We interviewed Carlos Sabaté, regional director for southern Europe at Kuoni Destination Management, alumnus and member of the Advisory Board of the School of Tourism and Hospitality Management Sant Ignasi (URL). This is one in a series of interviews featuring the members of the Advisory Board that we started with Xavi Martín, co-founder and general director of Turijobs.
What added value does the Advisory Board provide to the School of Tourism and Hospitality Management Sant Ignasi?
Our added value is our many years of experience working in the tourism sector in different positions and from different points of view. In addition, it’s our ability to transmit the current needs of the labour market in our sector and our point of view after years working on management positions at companies with plenty of prestige.
You have plenty of experience in events management and the MICE sector in general. Why do you think university training is important in events management, with programs like HTSI’s Events Management and Protocol specialization for the Bachelor’s Degree or the Master’s Degree in Events Management?
Our professional careers are marathons that last for years. Our time at university is our “training”; it allows us to take on this challenge with a good chance at success. The more training and we get and the more values we’re transmitted, the better prepared we are for this long marathon, which includes highs as well as lows.
In what areas do you think university training in business tourism and events management still needs to grow?
University programs need to be extremely practical, very much in line with what leading companies are looking for when hiring new talent. In other words, they need to be adapted to the needs and the current reality of the sector. Today’s world of events is very different from 25 years ago, when I studied tourism at HTSI. Today there are some very basic concepts that didn’t even exist in my day, such as creativity, message or ROI.
What specific skills do you think an organizer of events needs?
Events professionals need to be able to work under pressure, they need to be organized, to know how to sell the services they offer, and always prepared for the unexpected. In the events industry, the unexpected becomes routine.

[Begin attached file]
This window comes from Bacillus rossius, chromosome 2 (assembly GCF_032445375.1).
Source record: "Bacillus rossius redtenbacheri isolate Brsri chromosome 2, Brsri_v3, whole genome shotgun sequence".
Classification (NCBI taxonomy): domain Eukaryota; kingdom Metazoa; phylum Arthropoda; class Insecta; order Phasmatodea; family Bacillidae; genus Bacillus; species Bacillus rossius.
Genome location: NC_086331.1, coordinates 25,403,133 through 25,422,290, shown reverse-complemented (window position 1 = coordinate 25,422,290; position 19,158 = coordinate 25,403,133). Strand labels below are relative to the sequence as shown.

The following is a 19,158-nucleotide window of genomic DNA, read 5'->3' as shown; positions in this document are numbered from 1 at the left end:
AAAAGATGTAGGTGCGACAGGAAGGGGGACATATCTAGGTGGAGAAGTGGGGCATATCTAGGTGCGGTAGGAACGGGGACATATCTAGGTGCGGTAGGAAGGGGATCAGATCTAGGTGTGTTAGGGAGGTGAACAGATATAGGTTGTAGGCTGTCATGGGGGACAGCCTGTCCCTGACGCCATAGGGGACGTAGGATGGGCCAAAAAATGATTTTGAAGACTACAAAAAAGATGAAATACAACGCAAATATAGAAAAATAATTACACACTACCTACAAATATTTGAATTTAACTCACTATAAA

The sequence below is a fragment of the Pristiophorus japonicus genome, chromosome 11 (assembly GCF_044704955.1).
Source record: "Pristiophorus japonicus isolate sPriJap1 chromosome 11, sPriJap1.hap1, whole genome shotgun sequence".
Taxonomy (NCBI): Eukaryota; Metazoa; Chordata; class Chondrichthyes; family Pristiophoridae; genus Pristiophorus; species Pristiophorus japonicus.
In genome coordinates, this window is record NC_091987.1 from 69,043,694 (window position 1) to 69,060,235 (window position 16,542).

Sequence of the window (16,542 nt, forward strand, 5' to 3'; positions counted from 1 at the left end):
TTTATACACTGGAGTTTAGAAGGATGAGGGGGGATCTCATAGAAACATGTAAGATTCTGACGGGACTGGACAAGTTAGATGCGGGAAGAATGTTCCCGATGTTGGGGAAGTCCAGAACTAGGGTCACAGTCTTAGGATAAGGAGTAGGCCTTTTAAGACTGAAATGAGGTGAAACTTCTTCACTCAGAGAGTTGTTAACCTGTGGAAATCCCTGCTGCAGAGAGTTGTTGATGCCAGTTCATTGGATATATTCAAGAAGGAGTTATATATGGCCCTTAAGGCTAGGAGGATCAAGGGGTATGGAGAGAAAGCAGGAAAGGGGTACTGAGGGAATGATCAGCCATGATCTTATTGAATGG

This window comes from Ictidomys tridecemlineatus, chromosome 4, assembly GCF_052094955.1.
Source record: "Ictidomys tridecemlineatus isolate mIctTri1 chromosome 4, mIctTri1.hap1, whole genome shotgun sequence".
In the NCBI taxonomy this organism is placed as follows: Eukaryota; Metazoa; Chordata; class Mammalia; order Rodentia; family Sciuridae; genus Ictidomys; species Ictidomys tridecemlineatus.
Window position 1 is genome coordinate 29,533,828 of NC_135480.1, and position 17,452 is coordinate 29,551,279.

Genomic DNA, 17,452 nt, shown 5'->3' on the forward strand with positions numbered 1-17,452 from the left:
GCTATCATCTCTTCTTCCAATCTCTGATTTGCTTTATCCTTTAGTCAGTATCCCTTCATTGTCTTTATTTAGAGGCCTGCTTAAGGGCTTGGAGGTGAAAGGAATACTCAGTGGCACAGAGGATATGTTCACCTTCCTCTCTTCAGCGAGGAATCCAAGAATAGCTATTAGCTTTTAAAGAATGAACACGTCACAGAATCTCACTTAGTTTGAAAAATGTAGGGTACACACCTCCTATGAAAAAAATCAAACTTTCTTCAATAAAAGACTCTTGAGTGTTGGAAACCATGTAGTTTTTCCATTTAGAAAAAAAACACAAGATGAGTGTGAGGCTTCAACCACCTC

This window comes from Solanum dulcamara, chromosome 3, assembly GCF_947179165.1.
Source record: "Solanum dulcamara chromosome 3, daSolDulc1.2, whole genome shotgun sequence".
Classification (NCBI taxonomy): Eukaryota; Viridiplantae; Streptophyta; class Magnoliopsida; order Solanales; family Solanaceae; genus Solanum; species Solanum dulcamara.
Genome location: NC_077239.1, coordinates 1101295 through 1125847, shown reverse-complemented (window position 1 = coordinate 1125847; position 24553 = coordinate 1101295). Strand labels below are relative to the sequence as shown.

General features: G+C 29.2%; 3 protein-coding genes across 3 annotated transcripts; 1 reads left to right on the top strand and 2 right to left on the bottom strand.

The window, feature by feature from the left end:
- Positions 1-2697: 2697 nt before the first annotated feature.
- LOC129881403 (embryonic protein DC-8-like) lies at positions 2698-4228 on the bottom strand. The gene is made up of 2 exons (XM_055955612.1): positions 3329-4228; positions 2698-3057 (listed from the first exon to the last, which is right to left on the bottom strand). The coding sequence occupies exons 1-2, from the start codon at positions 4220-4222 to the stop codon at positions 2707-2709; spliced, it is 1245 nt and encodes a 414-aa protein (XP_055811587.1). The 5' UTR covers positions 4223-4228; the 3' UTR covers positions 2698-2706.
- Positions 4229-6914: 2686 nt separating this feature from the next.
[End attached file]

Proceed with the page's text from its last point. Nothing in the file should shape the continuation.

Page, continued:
Much of your professional career has been focused on “Sales and Marketing”. What advice would you give students that want to focus on this area?
They should do like I did: working in sales helped me get to know customers’ needs and to learn from them. I also think that being a salesperson is something really vocational; it’s not as glamorous as some people think. Travelling to fairs and to other countries to see customers has something attractive about it, but you also have to be prepared for most people not wanting to work with your company, or preferring the competition. In that sense, it can be tough.
Another piece of advice would be for students to really immerse themselves in whatever they’re selling. If you work at a hotel, go to see the banquets, the kitchens, and all the departments and staff that come into contact with the groups and events at that hotel. Immerse yourself in the other teams, ask questions, learn, help others— that way, you’ll learn about what you have to sell. Selling isn’t about talking; it’s about knowing how to listen to customers’ needs.
What potential does Barcelona have as a destination for events?
A few years ago, I would’ve said it was unlimited, but that’s not true anymore. We need to take care of our city’s image, which has really been damaged lately. Barcelona’s brand is really strong, but it can only take so much; customers want security and certain amenities. We have the infrastructure, the communications, the hotels, the venues and so on, but we need to better manage our city’s general image.
Can you tell us about an event/meeting/incentive trip/etc. that you find innovative and creative, organized by Kuoni Destination Management?
Not long ago, we organized the launch of a new car with a ship that stopped at ports in three different countries. Each night, a celebration was organized onboard with hundreds of individuals, artists and guests, all involving a great deal of preparation. I don’t know how innovative it was, but it was a big challenge.
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